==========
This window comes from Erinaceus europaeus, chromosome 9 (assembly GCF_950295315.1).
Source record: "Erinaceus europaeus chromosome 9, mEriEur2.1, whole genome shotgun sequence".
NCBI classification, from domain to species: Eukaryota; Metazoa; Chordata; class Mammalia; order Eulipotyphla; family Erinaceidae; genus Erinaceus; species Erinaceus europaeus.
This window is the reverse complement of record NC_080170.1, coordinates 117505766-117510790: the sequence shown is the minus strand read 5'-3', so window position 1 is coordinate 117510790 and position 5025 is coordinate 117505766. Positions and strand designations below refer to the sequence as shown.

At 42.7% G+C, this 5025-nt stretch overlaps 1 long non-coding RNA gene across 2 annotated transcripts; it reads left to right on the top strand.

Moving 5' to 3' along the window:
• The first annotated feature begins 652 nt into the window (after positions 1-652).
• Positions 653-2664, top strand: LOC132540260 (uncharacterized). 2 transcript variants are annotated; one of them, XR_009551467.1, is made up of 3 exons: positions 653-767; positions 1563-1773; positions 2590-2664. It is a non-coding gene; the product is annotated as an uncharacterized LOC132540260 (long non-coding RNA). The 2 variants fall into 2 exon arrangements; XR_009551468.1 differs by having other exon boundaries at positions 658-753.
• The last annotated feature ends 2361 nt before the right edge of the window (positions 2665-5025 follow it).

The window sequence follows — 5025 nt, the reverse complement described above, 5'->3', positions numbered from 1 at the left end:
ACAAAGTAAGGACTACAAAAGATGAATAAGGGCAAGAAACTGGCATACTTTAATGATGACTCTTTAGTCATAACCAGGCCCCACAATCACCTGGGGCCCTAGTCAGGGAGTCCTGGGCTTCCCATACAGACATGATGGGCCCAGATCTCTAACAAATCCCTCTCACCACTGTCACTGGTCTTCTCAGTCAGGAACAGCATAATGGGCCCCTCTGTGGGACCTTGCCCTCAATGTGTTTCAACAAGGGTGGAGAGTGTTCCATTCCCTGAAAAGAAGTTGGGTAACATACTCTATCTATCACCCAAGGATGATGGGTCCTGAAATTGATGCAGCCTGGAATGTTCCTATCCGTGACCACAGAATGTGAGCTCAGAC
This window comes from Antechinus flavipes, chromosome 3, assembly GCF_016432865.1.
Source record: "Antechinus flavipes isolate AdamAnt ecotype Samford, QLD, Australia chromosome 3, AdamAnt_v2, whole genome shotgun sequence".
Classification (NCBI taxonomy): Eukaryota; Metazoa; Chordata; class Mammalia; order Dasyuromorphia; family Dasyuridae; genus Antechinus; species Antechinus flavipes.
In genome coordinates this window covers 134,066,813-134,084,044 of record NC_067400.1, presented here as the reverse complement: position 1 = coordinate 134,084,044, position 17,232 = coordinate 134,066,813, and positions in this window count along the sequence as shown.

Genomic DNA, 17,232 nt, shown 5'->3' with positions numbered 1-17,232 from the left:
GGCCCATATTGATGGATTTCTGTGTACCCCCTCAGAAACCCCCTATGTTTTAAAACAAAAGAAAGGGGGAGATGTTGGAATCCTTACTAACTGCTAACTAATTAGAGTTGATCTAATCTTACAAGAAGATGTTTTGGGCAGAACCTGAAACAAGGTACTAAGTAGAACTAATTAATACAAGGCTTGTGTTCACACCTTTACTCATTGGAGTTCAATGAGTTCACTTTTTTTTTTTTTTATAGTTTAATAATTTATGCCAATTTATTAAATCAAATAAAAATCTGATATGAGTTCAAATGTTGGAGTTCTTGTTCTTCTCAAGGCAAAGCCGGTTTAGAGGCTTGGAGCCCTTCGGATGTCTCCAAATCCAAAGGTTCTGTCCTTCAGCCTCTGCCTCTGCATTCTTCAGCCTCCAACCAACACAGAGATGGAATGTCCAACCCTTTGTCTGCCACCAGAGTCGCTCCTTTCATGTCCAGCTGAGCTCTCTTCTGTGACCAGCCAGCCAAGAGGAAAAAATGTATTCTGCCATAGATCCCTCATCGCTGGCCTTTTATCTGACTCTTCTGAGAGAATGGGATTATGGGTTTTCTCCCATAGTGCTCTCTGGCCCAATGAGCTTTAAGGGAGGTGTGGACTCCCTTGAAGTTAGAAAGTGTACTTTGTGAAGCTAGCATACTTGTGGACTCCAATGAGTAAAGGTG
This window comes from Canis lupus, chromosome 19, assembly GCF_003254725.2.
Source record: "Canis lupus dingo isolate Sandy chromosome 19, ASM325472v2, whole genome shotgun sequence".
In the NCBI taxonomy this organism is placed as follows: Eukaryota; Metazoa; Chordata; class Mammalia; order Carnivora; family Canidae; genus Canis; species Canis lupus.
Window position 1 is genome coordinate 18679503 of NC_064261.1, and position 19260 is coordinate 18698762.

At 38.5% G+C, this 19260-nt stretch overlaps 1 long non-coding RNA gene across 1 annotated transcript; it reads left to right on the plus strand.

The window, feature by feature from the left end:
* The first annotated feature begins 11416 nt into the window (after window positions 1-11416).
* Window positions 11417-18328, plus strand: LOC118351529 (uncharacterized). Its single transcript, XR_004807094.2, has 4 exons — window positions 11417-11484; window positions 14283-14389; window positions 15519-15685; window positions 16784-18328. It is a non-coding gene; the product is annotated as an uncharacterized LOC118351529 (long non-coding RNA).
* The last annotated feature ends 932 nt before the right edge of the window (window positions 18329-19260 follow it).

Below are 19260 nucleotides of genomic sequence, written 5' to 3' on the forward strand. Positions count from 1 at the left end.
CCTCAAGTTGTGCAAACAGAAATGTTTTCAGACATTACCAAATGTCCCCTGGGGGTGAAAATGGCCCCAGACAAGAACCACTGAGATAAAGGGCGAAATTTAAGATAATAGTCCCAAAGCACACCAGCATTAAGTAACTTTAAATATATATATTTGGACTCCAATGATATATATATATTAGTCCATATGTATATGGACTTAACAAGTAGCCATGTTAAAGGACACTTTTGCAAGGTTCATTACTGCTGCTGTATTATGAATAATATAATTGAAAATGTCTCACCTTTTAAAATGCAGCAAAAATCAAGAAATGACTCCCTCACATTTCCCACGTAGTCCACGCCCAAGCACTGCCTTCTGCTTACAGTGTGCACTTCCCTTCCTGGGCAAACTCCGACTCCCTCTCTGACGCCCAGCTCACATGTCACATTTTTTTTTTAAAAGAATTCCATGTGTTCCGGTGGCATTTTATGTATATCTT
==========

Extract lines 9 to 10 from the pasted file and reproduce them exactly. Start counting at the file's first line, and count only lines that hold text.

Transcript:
• The last annotated feature ends 2361 nt before the right edge of the window (positions 2665-5025 follow it).

The window sequence follows — 5025 nt, the reverse complement described above, 5'->3', positions numbered from 1 at the left end: